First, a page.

There's Value in a College Education, Even for Members of the Mafia

Researchers parsed 1940 United States Census data and FBI information to compare more than 700 mobsters with non-affiliated men from the same locals.
Frank Costello was known for his concern about education.

First revise
"You will earn more if you go to college," a universal American adage proclaims.

It now seems to hold true for more types of people than most of you would likely expect. Specifically, some British and American academics include Mafia members in that category.

A recent research paper titled Returns to education in criminal organizations: Did going to college help Michael Corleone? was issued by University of Essex and University of California at Merced researchers who parsed 1940 United States Census data and FBI information to compare more than 700 mobsters with non-affiliated Italian-American men from the same locals. Among their key findings: Mafiosi tend to have less college but ultimately wind up worth more than non-connected college-graduates (at least from the 1930s to the 1960s, which is the time period the research focused on. Also, the initial report (see below) reveals the FBN, not the FBI, as the law enforcement agency that provided data.)
Read about the FBN in two-part series about formation of the witness protection program.

The data specifically compared 712 Mafiosi with men not involved in organized crime who were first- and second-generation Italian-American immigrants or Italian-American citizens who lived in proximity to the wiseguys (next door, down the block, etc.)

Recently published in the Economics of Education Review, the research paper found that, for each year that a Mafia member attended college, their income level rose as much as 8.5%.

Listen to an audio podcast about this survey here, via Scientific American. (Though the decades in question span from the 1930s to '60s, not the '40's.)

That figure is on par with the return on education for the U.S. population at large at the time, and is also higher than the return for college-educated Italian immigrants who didn’t join the Mafia.

Mobsters involved in higher-level crimes -- such as labor racketeering, loan sharking, bookmaking, drug-dealing or loan-sharking -- saw the greatest return on their education.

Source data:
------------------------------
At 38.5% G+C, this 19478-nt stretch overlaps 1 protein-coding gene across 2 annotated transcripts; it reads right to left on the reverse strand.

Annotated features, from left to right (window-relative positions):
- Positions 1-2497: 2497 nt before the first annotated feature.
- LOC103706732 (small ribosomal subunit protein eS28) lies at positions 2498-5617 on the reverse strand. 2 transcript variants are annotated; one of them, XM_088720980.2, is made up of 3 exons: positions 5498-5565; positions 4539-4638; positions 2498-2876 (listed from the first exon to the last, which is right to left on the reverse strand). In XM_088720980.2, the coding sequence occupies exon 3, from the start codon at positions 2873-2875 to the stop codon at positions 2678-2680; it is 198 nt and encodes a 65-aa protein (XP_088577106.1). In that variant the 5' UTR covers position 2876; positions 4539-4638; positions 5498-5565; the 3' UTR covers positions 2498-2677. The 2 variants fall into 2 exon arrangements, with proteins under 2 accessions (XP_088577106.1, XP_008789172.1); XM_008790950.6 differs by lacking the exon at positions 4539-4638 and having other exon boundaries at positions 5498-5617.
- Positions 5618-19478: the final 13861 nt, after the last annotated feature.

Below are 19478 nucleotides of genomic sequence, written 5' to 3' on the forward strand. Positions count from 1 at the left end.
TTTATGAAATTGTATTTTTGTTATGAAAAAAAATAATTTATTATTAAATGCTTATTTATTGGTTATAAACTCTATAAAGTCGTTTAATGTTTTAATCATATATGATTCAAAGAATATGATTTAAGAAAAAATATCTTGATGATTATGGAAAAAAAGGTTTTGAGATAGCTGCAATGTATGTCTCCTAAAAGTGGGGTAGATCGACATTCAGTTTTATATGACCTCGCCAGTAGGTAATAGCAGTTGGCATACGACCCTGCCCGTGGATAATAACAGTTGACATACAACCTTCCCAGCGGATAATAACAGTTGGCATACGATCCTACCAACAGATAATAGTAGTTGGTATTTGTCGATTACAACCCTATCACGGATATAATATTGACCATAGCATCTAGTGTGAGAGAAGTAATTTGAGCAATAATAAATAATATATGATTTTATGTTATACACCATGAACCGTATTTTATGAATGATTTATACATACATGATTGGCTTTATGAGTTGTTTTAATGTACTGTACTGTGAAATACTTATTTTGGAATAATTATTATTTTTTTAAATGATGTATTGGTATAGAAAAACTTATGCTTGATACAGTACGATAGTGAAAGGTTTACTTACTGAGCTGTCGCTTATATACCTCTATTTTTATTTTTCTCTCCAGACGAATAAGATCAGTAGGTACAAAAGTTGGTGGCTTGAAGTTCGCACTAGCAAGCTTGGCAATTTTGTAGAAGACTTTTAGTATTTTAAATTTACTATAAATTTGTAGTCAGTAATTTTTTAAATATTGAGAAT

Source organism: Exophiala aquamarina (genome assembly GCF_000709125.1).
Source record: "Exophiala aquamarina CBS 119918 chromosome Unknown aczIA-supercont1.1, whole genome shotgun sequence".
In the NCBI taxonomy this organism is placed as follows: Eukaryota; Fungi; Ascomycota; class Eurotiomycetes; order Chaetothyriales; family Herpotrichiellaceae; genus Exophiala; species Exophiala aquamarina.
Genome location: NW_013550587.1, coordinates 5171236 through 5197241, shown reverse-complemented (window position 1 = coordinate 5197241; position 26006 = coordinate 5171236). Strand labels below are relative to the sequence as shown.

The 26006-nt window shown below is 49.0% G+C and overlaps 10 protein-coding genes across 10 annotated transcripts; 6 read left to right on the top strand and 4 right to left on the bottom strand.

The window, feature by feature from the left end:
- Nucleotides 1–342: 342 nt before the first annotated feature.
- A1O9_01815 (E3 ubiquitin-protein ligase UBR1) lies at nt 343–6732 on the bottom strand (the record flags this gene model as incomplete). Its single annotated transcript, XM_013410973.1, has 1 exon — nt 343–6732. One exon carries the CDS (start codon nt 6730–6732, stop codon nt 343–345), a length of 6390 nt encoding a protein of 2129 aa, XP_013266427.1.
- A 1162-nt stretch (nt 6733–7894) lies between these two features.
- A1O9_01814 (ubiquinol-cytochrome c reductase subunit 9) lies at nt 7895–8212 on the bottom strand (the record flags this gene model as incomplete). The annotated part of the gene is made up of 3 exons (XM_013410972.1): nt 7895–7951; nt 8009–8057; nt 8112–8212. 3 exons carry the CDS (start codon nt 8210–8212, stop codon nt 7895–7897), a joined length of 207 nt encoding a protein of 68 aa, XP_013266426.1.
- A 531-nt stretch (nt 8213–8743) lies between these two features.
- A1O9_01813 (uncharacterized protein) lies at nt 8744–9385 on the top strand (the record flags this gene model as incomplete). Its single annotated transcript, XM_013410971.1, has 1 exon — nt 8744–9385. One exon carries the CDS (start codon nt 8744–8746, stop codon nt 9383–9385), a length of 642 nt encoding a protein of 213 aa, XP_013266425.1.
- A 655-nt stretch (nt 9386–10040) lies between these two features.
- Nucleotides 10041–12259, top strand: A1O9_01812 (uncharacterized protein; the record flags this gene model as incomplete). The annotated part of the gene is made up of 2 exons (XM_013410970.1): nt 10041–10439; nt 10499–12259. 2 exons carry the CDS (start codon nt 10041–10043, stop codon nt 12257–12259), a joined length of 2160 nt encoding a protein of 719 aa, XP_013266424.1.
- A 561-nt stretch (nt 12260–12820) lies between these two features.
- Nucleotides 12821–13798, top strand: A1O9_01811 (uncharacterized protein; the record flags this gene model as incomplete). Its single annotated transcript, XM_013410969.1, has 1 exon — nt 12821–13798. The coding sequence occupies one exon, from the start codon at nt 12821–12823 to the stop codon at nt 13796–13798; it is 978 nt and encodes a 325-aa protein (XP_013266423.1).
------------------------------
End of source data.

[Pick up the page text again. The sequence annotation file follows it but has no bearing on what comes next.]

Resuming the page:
• Researchers estimate that Italian–American mobsters see an earnings increase of nearly close 8% per year.

• Such returns are similar to those of white men of similar age living in the same neighborhood and are larger than those of immigrants, of Italian immigrants, and of US residents of Italian descent.

• The paper found that mobsters involved in illegal businesses, like racketeering, loan sharking, bookmaking, etc., exhibited the largest returns from education. 

Giovanni Mastrobuoni, one of the paper's credited researchers, told Fortune that attending college likely proved a benefit to mobsters by sharpening their business acumen, in addition to helping them to build other skills handy to people in their field, such as "dealing with numbers, organizing your thoughts, organizing a group, and so on."

Mobsters who strictly focus on violence didn't see as great a return from a college education. (Duh...)

The research paper is billed as the first academic study of education’s impact on organized crime activity.

A college education probably wouldn't have helped Kid Twist, however.
He killed people for Murder Incorporated.

"It ... shows that college degrees prove useful nearly everywhere—even outside the law," Quartz noted in a story on the research study.

The research paper is available for sale, though your intrepid reporter found a free version that seems like a precursor to the final report. The free version only credits the British academics, who bestowed a much better title on it, in the opinion of yours truly: Returns to Education and Experience in Criminal Organizations: Evidence from the Italian-American Mafia.